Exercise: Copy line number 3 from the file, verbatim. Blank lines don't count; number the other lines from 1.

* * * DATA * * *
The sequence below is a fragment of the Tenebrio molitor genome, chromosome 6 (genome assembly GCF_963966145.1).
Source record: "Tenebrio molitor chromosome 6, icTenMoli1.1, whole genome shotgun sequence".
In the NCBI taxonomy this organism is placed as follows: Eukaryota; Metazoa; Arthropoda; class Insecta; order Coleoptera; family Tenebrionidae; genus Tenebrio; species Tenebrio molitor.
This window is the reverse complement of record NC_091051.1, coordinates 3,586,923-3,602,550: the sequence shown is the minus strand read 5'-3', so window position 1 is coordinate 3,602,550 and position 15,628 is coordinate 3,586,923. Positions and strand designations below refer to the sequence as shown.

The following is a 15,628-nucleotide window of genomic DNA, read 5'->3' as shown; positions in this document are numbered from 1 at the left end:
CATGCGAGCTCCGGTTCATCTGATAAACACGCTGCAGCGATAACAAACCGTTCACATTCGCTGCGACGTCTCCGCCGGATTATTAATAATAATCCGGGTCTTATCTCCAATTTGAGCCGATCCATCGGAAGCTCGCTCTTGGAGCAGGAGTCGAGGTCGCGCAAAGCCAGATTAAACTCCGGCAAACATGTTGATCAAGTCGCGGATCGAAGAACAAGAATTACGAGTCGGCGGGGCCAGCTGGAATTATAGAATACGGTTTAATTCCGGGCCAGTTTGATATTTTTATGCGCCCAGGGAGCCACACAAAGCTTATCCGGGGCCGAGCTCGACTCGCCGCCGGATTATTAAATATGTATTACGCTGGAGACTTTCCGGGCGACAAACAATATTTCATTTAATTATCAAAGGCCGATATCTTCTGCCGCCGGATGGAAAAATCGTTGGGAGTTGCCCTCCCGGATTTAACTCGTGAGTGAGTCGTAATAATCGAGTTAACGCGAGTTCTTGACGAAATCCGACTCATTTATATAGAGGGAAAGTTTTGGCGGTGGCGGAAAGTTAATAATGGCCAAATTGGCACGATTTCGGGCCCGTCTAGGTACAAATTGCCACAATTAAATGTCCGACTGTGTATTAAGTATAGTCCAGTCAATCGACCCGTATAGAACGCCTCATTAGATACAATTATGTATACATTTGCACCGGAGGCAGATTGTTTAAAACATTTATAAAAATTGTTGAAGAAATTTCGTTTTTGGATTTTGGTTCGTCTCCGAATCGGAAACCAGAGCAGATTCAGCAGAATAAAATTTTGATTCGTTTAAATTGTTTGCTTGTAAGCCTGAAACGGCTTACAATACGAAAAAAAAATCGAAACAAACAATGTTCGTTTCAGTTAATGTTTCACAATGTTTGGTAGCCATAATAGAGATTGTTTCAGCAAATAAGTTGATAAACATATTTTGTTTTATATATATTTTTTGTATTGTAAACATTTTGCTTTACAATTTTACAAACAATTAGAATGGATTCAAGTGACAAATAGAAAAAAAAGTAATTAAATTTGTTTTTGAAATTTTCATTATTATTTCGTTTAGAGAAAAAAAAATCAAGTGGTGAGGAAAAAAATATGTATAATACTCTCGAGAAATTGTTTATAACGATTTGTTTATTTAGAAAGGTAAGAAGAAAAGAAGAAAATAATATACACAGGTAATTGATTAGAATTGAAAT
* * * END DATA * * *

In the NCBI taxonomy this organism is placed as follows: Eukaryota; Metazoa; Arthropoda; class Insecta; order Coleoptera; family Tenebrionidae; genus Tenebrio; species Tenebrio molitor.